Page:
Military Operational Effectiveness

W. D.S. Killgore, D. M. Penetar

Research output: Chapter in Book/Report/Conference proceedingChapter

Abstract

Sleep loss is a common reality in military operations and can significantly degrade a range of mission-relevant performance capacities. Military sleep research has focused on developing tools and techniques to measure sleep, model its effects on performance, and develop and test potential countermeasures to temporarily restore performance degraded by sleep loss. Without sleep, cognitive performance degrades about 25% for each 24-h period, but low-dose stimulants, such as caffeine, may be useful for temporarily sustaining performance. Commanders must view sleep as a critical need, and plan proactively for its resupply, just as they would for ammunition, food, or water.

Original languageEnglish (US)
Title of host publicationEncyclopedia of Sleep
PublisherElsevier Inc.
Pages311-319
Number of pages9
ISBN (Electronic)9780123786111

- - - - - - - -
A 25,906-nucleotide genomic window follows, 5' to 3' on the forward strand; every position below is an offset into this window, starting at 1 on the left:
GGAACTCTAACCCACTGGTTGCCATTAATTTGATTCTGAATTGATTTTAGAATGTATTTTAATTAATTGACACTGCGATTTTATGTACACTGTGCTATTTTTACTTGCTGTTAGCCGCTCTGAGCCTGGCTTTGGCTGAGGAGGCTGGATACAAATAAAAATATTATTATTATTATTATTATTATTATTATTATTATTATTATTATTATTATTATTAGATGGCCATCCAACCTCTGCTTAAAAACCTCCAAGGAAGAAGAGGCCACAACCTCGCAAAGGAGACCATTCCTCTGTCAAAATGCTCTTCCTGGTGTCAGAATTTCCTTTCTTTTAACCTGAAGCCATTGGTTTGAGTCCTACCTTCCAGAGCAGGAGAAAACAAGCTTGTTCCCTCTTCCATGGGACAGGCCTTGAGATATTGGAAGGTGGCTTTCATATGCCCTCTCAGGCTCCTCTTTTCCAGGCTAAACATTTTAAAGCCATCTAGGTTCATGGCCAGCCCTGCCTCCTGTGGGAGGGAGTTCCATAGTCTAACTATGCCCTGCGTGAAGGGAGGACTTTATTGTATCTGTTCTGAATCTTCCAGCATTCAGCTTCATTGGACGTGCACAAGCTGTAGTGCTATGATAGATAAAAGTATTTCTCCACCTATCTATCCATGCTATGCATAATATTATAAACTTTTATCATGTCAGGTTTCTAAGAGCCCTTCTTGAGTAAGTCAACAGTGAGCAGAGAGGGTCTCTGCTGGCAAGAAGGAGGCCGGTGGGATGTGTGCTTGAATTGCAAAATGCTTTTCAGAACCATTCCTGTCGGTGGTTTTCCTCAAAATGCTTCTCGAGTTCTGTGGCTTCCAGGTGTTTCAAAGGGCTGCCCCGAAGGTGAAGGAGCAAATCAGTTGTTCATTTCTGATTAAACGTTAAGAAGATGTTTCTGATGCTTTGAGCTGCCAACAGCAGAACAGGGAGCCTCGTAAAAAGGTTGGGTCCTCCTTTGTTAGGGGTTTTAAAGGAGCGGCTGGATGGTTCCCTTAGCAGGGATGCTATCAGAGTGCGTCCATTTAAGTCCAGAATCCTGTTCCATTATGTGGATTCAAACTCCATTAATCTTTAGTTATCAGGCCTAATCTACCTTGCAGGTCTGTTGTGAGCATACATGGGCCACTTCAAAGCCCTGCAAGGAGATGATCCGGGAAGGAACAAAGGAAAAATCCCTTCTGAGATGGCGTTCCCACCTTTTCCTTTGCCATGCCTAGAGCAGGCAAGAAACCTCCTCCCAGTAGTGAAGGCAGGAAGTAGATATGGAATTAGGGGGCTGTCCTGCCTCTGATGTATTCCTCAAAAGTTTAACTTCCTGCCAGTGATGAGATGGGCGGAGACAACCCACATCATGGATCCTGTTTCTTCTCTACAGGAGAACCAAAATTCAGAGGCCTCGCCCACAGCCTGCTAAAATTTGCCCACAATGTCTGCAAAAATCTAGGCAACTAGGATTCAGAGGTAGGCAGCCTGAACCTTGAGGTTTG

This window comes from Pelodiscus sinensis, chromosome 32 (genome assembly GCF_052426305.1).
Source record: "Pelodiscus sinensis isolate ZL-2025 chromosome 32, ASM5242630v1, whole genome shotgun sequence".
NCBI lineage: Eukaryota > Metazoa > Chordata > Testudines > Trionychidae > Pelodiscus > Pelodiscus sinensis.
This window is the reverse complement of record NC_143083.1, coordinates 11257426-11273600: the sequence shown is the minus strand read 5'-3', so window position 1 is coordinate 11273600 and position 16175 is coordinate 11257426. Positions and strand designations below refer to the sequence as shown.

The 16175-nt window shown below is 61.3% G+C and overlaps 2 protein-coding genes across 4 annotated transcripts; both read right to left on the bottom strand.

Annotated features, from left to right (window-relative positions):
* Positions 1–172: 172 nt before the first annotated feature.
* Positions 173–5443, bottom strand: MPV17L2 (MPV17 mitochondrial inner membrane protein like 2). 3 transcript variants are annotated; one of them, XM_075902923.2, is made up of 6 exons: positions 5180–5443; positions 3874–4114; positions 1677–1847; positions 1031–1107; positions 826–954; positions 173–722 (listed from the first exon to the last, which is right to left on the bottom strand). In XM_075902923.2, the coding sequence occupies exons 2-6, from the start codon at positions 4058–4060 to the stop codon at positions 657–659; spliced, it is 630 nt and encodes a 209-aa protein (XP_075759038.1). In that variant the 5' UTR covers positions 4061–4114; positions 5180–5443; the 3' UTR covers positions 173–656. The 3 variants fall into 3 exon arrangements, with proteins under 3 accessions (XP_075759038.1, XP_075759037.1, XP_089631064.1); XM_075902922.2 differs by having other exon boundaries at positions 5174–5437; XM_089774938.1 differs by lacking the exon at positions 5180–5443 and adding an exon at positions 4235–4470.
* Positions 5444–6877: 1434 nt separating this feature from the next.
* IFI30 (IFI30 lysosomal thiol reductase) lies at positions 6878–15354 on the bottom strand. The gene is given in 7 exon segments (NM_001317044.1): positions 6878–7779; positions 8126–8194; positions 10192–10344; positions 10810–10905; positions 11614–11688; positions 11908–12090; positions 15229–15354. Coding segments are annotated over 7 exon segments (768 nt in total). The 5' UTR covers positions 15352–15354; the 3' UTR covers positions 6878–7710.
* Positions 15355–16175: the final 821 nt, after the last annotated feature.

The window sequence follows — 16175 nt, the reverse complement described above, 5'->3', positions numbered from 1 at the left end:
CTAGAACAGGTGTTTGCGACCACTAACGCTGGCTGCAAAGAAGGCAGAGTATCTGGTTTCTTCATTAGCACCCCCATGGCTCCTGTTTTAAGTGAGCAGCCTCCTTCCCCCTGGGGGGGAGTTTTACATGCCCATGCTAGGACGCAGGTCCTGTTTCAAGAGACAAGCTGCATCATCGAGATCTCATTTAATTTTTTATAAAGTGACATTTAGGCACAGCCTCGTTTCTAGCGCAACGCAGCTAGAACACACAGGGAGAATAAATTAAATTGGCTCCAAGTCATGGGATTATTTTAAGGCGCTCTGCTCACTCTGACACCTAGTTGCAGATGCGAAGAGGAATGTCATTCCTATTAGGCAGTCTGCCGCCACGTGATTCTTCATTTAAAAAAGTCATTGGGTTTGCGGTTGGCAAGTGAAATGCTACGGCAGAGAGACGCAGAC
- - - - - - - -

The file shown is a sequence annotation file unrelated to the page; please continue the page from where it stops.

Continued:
ISBN (Print)9780123786104
DOIs
Publication statusPublished - Jan 1 2013
Externally publishedYes

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Keywords

  • Actigraphy
  • Alertness
  • Caffeine
  • Combat
  • D-Amphetamine
  • Hypnotics
  • Military
  • Modafinil
  • Performance
  • SAFTE model
  • Sleep deprivation
  • Sleep restriction
  • Soldier
  • Stimulants
  • Vigilance

ASJC Scopus subject areas

  • Medicine (miscellaneous)

Cite this

Killgore, W. D. S., & Penetar, D. M. (2013). Military Operational Effectiveness. In Encyclopedia of Sleep (pp. 311-319). Elsevier Inc.. https://doi.org/10.1016/B978-0-12-378610-4.00070-X